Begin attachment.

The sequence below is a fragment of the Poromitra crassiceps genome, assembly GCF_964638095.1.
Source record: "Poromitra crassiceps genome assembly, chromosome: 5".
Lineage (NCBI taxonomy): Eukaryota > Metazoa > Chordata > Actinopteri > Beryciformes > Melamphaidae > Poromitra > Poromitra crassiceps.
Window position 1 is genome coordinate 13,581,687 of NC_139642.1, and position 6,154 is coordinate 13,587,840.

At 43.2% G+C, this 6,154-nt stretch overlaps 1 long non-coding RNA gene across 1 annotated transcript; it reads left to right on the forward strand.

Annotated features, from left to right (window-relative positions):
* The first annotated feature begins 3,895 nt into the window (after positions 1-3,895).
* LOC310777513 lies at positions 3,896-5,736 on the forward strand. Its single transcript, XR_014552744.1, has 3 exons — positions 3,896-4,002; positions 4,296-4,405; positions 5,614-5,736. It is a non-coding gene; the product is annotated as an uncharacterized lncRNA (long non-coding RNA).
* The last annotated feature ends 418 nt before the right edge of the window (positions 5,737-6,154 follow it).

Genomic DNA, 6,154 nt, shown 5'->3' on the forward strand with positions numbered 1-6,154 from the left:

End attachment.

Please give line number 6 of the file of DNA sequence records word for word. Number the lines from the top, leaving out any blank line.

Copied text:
Annotated features, from left to right (window-relative positions):